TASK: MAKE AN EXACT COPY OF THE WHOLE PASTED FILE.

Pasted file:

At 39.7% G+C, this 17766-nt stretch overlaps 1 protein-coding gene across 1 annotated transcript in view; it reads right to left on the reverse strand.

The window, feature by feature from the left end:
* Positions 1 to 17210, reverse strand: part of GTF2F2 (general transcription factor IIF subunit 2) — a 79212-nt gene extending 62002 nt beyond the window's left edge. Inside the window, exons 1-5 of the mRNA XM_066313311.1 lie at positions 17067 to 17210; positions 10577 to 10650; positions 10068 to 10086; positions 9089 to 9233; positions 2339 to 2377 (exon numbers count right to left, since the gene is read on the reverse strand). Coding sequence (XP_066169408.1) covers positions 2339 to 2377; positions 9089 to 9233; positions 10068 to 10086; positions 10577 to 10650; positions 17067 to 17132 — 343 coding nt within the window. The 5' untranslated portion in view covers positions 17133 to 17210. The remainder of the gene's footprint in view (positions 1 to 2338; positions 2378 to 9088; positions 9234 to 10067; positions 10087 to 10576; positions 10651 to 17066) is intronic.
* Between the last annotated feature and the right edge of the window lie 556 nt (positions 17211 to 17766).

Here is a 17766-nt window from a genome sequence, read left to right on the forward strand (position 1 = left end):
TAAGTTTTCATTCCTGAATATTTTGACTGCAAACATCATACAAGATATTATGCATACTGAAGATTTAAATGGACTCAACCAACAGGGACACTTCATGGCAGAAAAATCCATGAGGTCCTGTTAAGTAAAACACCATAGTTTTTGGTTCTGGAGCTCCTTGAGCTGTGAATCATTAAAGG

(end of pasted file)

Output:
At 39.7% G+C, this 17766-nt stretch overlaps 1 protein-coding gene across 1 annotated transcript in view; it reads right to left on the reverse strand.

The window, feature by feature from the left end:
* Positions 1 to 17210, reverse strand: part of GTF2F2 (general transcription factor IIF subunit 2) — a 79212-nt gene extending 62002 nt beyond the window's left edge. Inside the window, exons 1-5 of the mRNA XM_066313311.1 lie at positions 17067 to 17210; positions 10577 to 10650; positions 10068 to 10086; positions 9089 to 9233; positions 2339 to 2377 (exon numbers count right to left, since the gene is read on the reverse strand). Coding sequence (XP_066169408.1) covers positions 2339 to 2377; positions 9089 to 9233; positions 10068 to 10086; positions 10577 to 10650; positions 17067 to 17132 — 343 coding nt within the window. The 5' untranslated portion in view covers positions 17133 to 17210. The remainder of the gene's footprint in view (positions 1 to 2338; positions 2378 to 9088; positions 9234 to 10067; positions 10087 to 10576; positions 10651 to 17066) is intronic.
* Between the last annotated feature and the right edge of the window lie 556 nt (positions 17211 to 17766).

Here is a 17766-nt window from a genome sequence, read left to right on the forward strand (position 1 = left end):
TAAGTTTTCATTCCTGAATATTTTGACTGCAAACATCATACAAGATATTATGCATACTGAAGATTTAAATGGACTCAACCAACAGGGACACTTCATGGCAGAAAAATCCATGAGGTCCTGTTAAGTAAAACACCATAGTTTTTGGTTCTGGAGCTCCTTGAGCTGTGAATCATTAAAGG